In truth, we do often program Beethoven (below) with the Second String Quartet by Adams. For this program, I think the Adams/Haydn juxtaposition will be a meaningful comment on the evolution of quartet writing, from the early years to works of the present.
As an exercise in compare and contrast programming, what would you like the public to know about the “Joke” and “Emperor” Quartets by Haydn? About Haydn’s music in general?
Haydn’s “Joke” Quartet, from his Op. 33 set, is, as you might guess, filled with humor and wit. The quartet is actually quite straightforward structurally, filled with robust and positive energy and simple, appealing melodies. It’s a compact work, inviting and charming.
The “Emperor” Quartet, from the Op. 76 set, comes from a later period of Haydn’s compositions, and it is a work of considerable length and weight. This quartet shows a natural link to Beethoven in its duration, dynamic contrast, emotional range, and overall musical substance. (You can hear Haydn’s “Emperor” Quartet performed, analyzed and discussed by the St. Lawrence Quartet in a YouTube video at the bottom.)
Of significant note, the “Emperor” is named thusly for the second movement, a theme and variations based on the tune Haydn (below) originally wrote for the Emperor Francis of Austria as a sort of national anthem.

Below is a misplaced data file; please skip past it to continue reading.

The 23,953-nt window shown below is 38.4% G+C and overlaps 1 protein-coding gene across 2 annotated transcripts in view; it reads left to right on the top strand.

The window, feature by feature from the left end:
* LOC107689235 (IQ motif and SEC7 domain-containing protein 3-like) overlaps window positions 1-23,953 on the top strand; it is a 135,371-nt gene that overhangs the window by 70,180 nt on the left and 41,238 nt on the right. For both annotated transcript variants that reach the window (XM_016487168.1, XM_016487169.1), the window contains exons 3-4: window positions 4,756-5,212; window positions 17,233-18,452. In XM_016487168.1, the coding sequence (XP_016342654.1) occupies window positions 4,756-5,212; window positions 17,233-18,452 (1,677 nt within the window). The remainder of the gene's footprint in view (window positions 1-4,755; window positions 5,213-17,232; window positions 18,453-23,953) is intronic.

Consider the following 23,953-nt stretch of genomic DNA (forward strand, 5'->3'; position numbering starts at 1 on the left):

What should readers know about the String Quartet No. 2 by John Adams (below)? How is it similar to or different from his other works that the public knows such as “Nixon in China,” “The Death of Klinghoffer,” “Doctor Atomic” “Harmonielehre” and “On the Transmigration of Souls”? Will this performance be the Midwest premiere? Will you record the quartet?
John Adams’s Second String Quartet is very strongly based on two motivic ideas from Beethoven’s Op. 110 piano sonata, as well as a variation from Beethoven’s “Diabelli” Variations.
The Beethoven elements are clearly presented in clever and skilled ways, and I think many of them will be evident to the astute listener. Most importantly, John is brilliant in his transformation of the Beethoven quotes, and the piece is very clearly an Adams piece, characterized by driving rhythms, great energy, and a true sense of musical intent and balance.